Finally, it is important to note that decisions about thematic priorities should be linked to the NPM’s strategic planning process.

How to gather information for a thematic report?

A thematic report will commonly be based on a number of visits to places of detention, as well as related research and consultations. It may be useful for NPMs (while maintaining their independence) to consult with civil society organisations, experts, and other relevant oversight institutions, both when selecting topics for a thematic report, as well as in the drafting and follow-up phase. This can ensure that the NPM is fully informed of the priorities and concerns of relevant organisations, including those working with specific groups in situations of vulnerability. This kind of consultation around a thematic report can also help the NPM push for implementation of the key recommendations after publication.

This kind of consultation, as well as the number of visits that are usually required to prepare a thematic report, means that NPMs usually produce no more than one a year and sometimes even less.

Suggested content of a thematic report

Thematic reports commonly involve an in-depth analysis including: the problems and risks identified and contributing factors at the legal level, the policy and practice level, the detention management level and even the cultural level. Such reports will often include reference to the relevant international and regional standards and clear recommendations about the results the NPM would like to see.

Suggested format of a thematic report

The content and format of thematic reports should be responsive to the topic that has been chosen and NPMs may wish to be creative in choosing a format and content that fulfils each report’s specific objective. However, it is good practice to include an executive summary of main findings, a description of the scope and methodology, the rationale for the report, and the analysis and recommendations. In common with other NPM reports, it may be helpful to the reader if the recommendations are also grouped together in one place as well as appearing in the text.

In addition, the following considerations may be useful:

  • Some thematic reports are printed in hard copy but most are also available online, including in different languages. In common with other reports, some NPMs also publish their reports in plain language versions. Publication of a word or text only version can also help differently abled people who use specialised software to access reports. Printed reports may also be distributed to places, including places of deprivation of liberty, where internet access may be limited.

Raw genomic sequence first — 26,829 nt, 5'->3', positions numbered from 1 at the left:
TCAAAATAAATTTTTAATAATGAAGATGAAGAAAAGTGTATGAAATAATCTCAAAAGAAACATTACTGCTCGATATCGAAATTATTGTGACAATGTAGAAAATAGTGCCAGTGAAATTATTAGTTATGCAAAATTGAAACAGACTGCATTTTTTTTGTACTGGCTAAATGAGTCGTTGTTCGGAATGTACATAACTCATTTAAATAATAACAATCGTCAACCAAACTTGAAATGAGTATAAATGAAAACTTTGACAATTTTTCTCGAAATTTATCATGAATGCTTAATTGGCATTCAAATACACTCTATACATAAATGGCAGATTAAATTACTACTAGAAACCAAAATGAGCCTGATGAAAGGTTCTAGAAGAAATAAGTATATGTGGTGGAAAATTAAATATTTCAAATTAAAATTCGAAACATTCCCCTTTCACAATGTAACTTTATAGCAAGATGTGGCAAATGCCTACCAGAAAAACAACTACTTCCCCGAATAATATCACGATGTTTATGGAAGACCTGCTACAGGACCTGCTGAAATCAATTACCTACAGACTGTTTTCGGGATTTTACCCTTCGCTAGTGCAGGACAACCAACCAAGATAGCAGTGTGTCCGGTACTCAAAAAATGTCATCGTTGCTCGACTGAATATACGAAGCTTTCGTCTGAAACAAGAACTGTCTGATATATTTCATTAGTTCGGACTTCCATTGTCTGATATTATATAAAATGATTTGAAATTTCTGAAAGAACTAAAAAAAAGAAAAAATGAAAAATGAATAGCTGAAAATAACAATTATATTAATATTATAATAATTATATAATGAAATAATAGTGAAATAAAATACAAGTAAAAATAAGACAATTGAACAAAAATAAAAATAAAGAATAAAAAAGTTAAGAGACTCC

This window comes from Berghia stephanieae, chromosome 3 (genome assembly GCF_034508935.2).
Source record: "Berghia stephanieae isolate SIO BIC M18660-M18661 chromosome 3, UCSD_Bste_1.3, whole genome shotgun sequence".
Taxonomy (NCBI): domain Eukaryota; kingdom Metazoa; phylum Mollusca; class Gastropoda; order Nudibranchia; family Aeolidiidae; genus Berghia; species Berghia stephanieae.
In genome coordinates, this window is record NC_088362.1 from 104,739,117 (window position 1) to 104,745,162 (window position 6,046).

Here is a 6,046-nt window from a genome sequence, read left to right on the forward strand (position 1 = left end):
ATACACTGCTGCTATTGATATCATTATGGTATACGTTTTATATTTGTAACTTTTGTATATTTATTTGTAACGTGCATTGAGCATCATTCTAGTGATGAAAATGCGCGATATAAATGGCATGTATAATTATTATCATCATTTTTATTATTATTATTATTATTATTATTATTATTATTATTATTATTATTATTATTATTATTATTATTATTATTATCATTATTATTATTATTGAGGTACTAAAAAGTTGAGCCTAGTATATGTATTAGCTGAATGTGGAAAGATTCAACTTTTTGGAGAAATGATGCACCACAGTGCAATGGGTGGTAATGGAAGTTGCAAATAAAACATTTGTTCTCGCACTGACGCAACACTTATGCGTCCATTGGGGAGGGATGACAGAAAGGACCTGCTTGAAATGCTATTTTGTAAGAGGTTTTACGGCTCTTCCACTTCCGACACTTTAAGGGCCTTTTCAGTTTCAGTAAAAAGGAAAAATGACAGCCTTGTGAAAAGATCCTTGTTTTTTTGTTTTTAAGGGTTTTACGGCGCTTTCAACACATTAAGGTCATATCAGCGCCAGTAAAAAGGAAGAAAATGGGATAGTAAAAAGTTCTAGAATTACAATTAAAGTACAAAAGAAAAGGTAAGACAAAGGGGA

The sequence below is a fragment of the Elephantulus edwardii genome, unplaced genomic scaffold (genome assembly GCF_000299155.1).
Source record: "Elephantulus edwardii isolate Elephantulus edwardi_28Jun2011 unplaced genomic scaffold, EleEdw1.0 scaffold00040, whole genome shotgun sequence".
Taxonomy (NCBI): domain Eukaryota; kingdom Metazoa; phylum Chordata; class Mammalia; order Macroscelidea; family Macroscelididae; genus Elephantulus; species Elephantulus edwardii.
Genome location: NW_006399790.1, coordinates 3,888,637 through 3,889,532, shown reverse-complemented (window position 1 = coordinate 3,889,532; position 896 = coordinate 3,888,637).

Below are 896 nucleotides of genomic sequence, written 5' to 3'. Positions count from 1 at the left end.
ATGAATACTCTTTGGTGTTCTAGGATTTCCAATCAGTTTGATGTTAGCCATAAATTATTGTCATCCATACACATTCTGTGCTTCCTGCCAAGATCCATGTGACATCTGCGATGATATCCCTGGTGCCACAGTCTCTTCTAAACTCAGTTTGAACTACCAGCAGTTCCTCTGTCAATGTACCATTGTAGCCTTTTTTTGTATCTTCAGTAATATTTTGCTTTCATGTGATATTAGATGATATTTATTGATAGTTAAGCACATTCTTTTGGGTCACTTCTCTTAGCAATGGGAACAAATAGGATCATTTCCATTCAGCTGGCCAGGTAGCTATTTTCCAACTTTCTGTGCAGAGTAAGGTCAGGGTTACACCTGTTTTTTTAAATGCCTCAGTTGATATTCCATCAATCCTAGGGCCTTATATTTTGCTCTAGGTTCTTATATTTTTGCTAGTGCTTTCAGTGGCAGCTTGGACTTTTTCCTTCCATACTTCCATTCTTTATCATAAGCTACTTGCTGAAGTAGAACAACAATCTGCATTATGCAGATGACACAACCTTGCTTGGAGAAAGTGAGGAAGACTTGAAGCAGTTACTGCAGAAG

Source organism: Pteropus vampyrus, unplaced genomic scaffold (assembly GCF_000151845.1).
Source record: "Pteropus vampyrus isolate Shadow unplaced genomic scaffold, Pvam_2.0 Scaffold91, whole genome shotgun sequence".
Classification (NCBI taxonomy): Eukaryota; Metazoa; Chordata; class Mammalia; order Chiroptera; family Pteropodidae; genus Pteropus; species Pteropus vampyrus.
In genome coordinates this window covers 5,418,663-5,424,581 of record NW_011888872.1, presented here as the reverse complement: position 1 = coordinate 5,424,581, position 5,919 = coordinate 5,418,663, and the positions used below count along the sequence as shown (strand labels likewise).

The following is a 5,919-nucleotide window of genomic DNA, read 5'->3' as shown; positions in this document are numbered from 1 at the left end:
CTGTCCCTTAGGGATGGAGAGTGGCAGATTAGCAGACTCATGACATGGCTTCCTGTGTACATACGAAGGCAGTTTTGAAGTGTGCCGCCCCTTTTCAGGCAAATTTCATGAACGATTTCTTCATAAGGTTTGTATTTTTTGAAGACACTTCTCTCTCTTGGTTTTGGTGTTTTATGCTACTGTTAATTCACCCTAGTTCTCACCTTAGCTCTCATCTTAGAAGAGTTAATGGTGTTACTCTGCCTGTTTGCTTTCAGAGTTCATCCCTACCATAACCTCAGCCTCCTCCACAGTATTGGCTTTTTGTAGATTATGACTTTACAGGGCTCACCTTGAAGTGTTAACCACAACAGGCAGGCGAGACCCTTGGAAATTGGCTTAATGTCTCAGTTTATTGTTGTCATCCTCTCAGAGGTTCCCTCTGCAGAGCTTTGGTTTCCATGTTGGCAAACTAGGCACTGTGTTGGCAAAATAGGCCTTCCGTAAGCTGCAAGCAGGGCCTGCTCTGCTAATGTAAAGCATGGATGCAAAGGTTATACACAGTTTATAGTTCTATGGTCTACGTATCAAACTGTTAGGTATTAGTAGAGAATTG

• When used for a clear purpose, graphics and photographs can be a powerful way to illustrate specific trends, conditions or situations documented in the report, although it is important to ensure that, in photographs, individual persons cannot be identified.
  • NPMs may also consider other ways of disseminating their findings, including video and audio summaries.

What should be the dissemination and follow-up strategy for a thematic report?

When planning a thematic report, NPMs should ensure that they also allocate sufficient time and resources for its dissemination and to follow-up on its key recommendations. NPMs may wish to define a dissemination and follow-up strategy for each report, depending on the subject. This strategy might include some or all of the following:  

  • Presentation of the report and discussions with high-level authorities, including, for example, bilateral our roundtable meetings with the heads and senior policy makers within the relevant ministries.
  • Presentation to parliament and relevant parliamentary committees, particularly in relation to recommendations on law reform.
  • Meetings with the judiciary.
  • Dialogue with the heads of institutions covered by the report to discuss the findings and relevance for each institution, as well as how they will implement the recommendations.
  • A public event, such as a press conference or public panel, to launch the report and raise awareness of the key findings.
  • Working meetings with key partners, in particular civil society organisations, the bar association, or others who have an interest and can play a role in ensuring the recommendations are implemented.
  • Wide dissemination of the report, by email, social media, post, and so forth.

It is important to note that dissemination and follow-up is not a one-time event and that the findings of a thematic report will likely be embedded in the NPM’s ongoing dialogue with authorities and planning for future action.